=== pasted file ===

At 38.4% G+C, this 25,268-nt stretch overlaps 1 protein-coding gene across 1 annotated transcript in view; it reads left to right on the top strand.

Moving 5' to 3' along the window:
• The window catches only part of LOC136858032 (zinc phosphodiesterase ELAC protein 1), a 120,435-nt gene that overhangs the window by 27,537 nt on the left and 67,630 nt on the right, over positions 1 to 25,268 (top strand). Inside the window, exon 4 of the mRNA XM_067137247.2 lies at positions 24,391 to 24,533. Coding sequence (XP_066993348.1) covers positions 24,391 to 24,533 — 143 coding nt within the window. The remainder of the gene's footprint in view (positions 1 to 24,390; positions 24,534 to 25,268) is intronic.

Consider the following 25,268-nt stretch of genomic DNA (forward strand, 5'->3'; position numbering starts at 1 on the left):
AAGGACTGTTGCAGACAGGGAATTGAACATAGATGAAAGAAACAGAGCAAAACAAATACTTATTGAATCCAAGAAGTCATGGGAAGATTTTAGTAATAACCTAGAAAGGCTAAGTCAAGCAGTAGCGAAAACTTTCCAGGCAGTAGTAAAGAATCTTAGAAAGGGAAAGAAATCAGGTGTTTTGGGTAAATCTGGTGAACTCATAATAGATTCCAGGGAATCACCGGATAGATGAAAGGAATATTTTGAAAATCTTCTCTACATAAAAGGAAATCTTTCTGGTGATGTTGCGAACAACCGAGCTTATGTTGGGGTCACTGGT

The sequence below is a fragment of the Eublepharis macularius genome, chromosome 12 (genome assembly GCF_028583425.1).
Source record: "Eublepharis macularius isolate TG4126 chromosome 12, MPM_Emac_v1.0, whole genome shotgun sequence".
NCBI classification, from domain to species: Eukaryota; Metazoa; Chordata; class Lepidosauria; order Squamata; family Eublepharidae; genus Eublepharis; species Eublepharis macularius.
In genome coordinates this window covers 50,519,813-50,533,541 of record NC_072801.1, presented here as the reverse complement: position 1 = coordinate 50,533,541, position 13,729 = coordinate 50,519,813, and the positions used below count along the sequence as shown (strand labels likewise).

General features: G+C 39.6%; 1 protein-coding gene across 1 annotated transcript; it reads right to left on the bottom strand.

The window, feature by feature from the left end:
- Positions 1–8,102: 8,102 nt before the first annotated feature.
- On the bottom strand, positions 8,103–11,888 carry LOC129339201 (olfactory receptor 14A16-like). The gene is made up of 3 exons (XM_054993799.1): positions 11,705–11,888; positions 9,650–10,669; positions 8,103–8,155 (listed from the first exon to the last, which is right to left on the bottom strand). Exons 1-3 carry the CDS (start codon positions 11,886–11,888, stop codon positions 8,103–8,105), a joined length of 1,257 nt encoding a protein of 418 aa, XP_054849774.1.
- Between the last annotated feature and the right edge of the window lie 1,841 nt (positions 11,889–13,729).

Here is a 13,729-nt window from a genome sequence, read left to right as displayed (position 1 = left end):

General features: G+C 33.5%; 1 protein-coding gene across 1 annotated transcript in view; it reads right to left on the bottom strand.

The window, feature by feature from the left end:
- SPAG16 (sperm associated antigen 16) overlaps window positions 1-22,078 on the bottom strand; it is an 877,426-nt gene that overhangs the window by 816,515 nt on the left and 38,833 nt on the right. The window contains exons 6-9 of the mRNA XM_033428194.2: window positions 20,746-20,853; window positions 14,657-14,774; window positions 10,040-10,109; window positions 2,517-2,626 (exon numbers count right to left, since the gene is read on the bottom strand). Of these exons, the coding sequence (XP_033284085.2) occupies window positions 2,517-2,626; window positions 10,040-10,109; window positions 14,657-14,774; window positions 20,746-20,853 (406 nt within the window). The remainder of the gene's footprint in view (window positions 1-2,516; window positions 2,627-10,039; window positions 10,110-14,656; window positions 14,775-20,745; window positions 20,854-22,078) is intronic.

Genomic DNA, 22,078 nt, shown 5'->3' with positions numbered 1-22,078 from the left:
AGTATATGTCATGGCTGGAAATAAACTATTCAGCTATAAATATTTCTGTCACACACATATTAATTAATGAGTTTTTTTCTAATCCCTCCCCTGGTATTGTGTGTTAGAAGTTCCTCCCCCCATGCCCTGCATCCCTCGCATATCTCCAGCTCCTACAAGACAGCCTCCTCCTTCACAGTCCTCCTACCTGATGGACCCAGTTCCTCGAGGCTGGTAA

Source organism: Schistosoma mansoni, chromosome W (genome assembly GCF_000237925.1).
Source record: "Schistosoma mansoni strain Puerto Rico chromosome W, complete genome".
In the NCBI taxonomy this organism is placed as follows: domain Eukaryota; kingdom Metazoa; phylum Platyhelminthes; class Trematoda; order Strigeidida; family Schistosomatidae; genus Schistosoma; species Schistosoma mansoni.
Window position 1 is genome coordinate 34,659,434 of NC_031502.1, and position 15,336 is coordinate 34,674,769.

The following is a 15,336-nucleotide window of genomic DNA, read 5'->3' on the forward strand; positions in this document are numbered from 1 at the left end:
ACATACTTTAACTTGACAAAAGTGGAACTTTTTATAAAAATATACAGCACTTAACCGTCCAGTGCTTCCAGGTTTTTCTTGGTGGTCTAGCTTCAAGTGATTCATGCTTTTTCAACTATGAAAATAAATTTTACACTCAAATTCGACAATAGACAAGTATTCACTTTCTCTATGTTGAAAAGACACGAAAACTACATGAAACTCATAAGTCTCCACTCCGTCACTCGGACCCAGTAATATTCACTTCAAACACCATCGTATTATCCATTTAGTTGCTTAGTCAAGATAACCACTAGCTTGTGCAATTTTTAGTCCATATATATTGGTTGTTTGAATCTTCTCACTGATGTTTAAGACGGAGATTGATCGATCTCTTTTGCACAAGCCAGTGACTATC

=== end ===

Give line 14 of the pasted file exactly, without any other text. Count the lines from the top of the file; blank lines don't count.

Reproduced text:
- Between the last annotated feature and the right edge of the window lie 1,841 nt (positions 11,889–13,729).